Questions for Discussion:

  1. What does the list of early onset psychiatric disorders that the teacher looked at include?
  2. What sorts of things do those early onset psychiatric disorders have I common?
  3. Map out a research agenda and a research informed intervention development agenda that would expand on the results of the researcher discussed in the linked article? How might these results be moved forward from research to social policy and programming?

References (Read Further):

Iqbal, M., Cox, S. M. L., Jaworska, N., Tippler, M., Castellanos-Ryan, N., Parent, S., … & Leyton, M. (2021). A three-factor model of common early onset psychiatric disorders: temperament, adversity, and dopamine. Neuropsychopharmacology, 1-7. Journal Abstract Link

Davies, P., Cicchetti, D., & Hentges, R. F. (2015). Maternal unresponsiveness and child disruptive problems: The interplay of uninhibited temperament and dopamine transporter genes. Child Development, 86(1), 63-79. Link

Lovallo, W. R. (2013). Early life adversity reduces stress reactivity and enhances impulsive behavior: Implications for health behaviors. International journal of psychophysiology, 90(1), 8-16. Link

Lukasiewicz, M., Neveu, X., Blecha, L., Falissard, B., Reynaud, M., & Gasquet, I. (2008). Pathways to substance-related disorder: a structural model approach exploring the influence of temperament, character, and childhood adversity in a national cohort of prisoners. Alcohol & Alcoholism, 43(3), 287-295. Link

Schouw, J. E., Verkes, R. J., Schene, A. H., & Schellekens, A. F. (2020). The relationship between childhood adversity and adult personality revealed by network analysis. Child abuse & neglect, 99, 104254. Link

Overbeek, G. (2017). Parenting intervention effects on children’s externalizing behavior: the moderating role of genotype and temperament. Current opinion in psychology, 15, 143-148. Link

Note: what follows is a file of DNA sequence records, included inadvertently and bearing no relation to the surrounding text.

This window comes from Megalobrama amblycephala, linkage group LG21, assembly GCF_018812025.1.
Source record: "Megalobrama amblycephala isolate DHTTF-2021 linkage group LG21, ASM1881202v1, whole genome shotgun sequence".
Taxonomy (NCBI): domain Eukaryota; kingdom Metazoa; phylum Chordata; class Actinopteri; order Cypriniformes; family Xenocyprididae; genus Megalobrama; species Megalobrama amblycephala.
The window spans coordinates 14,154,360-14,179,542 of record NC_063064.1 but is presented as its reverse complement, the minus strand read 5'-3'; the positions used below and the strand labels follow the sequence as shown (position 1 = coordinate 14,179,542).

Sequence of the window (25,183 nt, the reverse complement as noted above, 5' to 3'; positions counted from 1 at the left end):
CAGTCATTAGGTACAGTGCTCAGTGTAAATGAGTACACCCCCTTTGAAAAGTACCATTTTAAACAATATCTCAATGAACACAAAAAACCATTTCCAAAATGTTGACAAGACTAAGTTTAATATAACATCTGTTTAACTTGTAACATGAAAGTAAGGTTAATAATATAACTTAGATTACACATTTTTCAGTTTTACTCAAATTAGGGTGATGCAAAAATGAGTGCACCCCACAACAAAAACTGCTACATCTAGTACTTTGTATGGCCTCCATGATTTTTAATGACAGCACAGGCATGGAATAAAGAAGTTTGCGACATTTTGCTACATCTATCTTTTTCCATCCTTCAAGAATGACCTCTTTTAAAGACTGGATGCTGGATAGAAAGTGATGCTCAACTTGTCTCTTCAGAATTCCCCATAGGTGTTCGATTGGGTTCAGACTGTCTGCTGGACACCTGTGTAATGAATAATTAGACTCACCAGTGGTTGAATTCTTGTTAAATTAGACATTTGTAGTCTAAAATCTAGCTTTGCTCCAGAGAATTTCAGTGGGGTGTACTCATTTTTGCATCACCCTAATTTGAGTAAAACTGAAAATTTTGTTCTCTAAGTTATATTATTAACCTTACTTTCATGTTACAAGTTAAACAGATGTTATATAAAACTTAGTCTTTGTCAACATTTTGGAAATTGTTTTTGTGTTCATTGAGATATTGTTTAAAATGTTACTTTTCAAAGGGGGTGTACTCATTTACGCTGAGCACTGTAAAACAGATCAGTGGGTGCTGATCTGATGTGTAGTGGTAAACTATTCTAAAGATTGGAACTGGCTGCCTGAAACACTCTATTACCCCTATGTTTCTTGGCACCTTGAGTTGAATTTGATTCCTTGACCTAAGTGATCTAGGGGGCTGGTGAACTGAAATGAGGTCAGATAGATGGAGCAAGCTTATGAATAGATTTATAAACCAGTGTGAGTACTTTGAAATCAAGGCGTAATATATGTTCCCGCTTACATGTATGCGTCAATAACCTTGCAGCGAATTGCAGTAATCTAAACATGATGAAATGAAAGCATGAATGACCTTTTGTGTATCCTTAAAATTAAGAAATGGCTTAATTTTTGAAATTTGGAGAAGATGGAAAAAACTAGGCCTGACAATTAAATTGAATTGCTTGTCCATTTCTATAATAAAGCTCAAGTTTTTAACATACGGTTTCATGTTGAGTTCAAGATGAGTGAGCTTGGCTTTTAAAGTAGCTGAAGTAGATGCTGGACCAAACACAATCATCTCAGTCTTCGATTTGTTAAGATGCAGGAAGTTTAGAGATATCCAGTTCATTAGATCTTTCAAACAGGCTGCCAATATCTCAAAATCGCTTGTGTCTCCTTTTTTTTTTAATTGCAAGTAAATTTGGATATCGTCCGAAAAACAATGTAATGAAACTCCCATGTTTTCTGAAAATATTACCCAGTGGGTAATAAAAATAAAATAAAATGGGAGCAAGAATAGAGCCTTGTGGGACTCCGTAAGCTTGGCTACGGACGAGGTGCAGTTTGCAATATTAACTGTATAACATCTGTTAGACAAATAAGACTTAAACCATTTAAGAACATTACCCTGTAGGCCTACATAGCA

Posted by & filed under Child Development, Depression, Families and Peers, Intervention: Adults-Couples, mental illness, Psychological Disorders, Psychological Health, Stress Biopsychosocial Factors Illness, Stress Coping - Health, Stress: Coping Reducing.

Description: If I told you that a parent of a newborn infant was struggling with depression, but told you nothing else, what sort of person would come to mind? With your image of that person in mind, think about what their presenting symptoms would include. OK, now, did it even occur to you as an option that the person you were being asked to bring to mind was male? We tend to think of post-partum depression as an exclusively female and given that would it surprise you to hear that the female clients at a clinic specifically involved in providing assistance to women at high risk for post-partum depression find that over half of the women they see ask that their husband be seen as well as the birth of their child seemed to be negatively influencing their behavior? Why might that be and what sort of symptom profile might characterize a male version of post-partum depression? Think about tat and then read the article linked below for a clinician’s perspective and, perhaps., have a look at a couple of the articles linked in the Further Reading section further down to see what clinical experience and research is suggesting.

Source: The Dangerous Pattern One Therapist Sees in New Fathers, Aymann Ismail, Slate.com.

Date: December 12, 2021

Image by 1899441 from Pixabay

Article Link: https://slate.com/human-interest/2021/12/new-dad-depression-trend-therapy-help.html

Does is surprise you to read that involved fathers might have significant uncertainties about how to be what they have just become … fathers? There has been a lot of work done lately suggesting that our working definitions of many things (like the typical symptoms of a heart attack) are preponderantly based on the male experience or typical male symptoms. The opposite is the case with post-partum issues. Post-partum fathers are supposed to be stalwart and supportive, and they do not, typically, present with the typical female symptoms of weepiness and depression. So how are father’s doing in the post-partum period of new fatherhood? We better find out because it may be much different than we assume, and we need to be able to provide the right sorts of support and assistance to those that need it even if they are not directly asking for it.